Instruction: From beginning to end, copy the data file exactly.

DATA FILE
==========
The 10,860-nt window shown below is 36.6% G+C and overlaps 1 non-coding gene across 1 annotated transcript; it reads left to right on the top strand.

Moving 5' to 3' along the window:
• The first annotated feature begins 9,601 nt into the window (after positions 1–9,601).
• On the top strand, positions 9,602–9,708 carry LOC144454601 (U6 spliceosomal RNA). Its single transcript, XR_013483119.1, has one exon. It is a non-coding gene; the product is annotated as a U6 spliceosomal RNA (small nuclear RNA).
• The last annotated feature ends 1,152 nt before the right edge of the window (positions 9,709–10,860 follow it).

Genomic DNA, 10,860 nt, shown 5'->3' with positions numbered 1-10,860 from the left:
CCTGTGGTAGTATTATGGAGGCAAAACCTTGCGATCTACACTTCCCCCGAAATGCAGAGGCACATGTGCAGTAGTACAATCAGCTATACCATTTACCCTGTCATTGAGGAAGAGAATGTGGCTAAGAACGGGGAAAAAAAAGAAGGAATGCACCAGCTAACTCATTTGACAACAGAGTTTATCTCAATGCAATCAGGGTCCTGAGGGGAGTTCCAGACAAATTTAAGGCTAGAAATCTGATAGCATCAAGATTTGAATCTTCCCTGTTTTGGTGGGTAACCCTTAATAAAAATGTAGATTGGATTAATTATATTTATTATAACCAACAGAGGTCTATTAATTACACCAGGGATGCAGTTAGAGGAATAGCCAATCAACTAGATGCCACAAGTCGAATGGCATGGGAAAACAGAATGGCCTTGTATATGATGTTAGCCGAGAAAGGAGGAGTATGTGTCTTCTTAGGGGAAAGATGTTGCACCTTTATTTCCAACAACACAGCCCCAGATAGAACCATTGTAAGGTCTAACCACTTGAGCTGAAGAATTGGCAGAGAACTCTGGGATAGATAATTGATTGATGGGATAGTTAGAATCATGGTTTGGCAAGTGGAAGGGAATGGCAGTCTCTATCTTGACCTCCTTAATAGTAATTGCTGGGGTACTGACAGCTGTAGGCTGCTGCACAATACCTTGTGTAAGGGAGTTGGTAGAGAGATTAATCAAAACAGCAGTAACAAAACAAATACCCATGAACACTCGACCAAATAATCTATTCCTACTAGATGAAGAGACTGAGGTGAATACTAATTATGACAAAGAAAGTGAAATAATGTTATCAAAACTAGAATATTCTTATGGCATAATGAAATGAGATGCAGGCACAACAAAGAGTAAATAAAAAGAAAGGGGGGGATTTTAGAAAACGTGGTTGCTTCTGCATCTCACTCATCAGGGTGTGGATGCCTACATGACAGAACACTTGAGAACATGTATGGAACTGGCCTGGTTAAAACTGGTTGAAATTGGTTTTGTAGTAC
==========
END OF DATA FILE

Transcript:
The 10,860-nt window shown below is 36.6% G+C and overlaps 1 non-coding gene across 1 annotated transcript; it reads left to right on the top strand.

Moving 5' to 3' along the window:
• The first annotated feature begins 9,601 nt into the window (after positions 1–9,601).
• On the top strand, positions 9,602–9,708 carry LOC144454601 (U6 spliceosomal RNA). Its single transcript, XR_013483119.1, has one exon. It is a non-coding gene; the product is annotated as a U6 spliceosomal RNA (small nuclear RNA).
• The last annotated feature ends 1,152 nt before the right edge of the window (positions 9,709–10,860 follow it).

Genomic DNA, 10,860 nt, shown 5'->3' with positions numbered 1-10,860 from the left:
CCTGTGGTAGTATTATGGAGGCAAAACCTTGCGATCTACACTTCCCCCGAAATGCAGAGGCACATGTGCAGTAGTACAATCAGCTATACCATTTACCCTGTCATTGAGGAAGAGAATGTGGCTAAGAACGGGGAAAAAAAAGAAGGAATGCACCAGCTAACTCATTTGACAACAGAGTTTATCTCAATGCAATCAGGGTCCTGAGGGGAGTTCCAGACAAATTTAAGGCTAGAAATCTGATAGCATCAAGATTTGAATCTTCCCTGTTTTGGTGGGTAACCCTTAATAAAAATGTAGATTGGATTAATTATATTTATTATAACCAACAGAGGTCTATTAATTACACCAGGGATGCAGTTAGAGGAATAGCCAATCAACTAGATGCCACAAGTCGAATGGCATGGGAAAACAGAATGGCCTTGTATATGATGTTAGCCGAGAAAGGAGGAGTATGTGTCTTCTTAGGGGAAAGATGTTGCACCTTTATTTCCAACAACACAGCCCCAGATAGAACCATTGTAAGGTCTAACCACTTGAGCTGAAGAATTGGCAGAGAACTCTGGGATAGATAATTGATTGATGGGATAGTTAGAATCATGGTTTGGCAAGTGGAAGGGAATGGCAGTCTCTATCTTGACCTCCTTAATAGTAATTGCTGGGGTACTGACAGCTGTAGGCTGCTGCACAATACCTTGTGTAAGGGAGTTGGTAGAGAGATTAATCAAAACAGCAGTAACAAAACAAATACCCATGAACACTCGACCAAATAATCTATTCCTACTAGATGAAGAGACTGAGGTGAATACTAATTATGACAAAGAAAGTGAAATAATGTTATCAAAACTAGAATATTCTTATGGCATAATGAAATGAGATGCAGGCACAACAAAGAGTAAATAAAAAGAAAGGGGGGGATTTTAGAAAACGTGGTTGCTTCTGCATCTCACTCATCAGGGTGTGGATGCCTACATGACAGAACACTTGAGAACATGTATGGAACTGGCCTGGTTAAAACTGGTTGAAATTGGTTTTGTAGTAC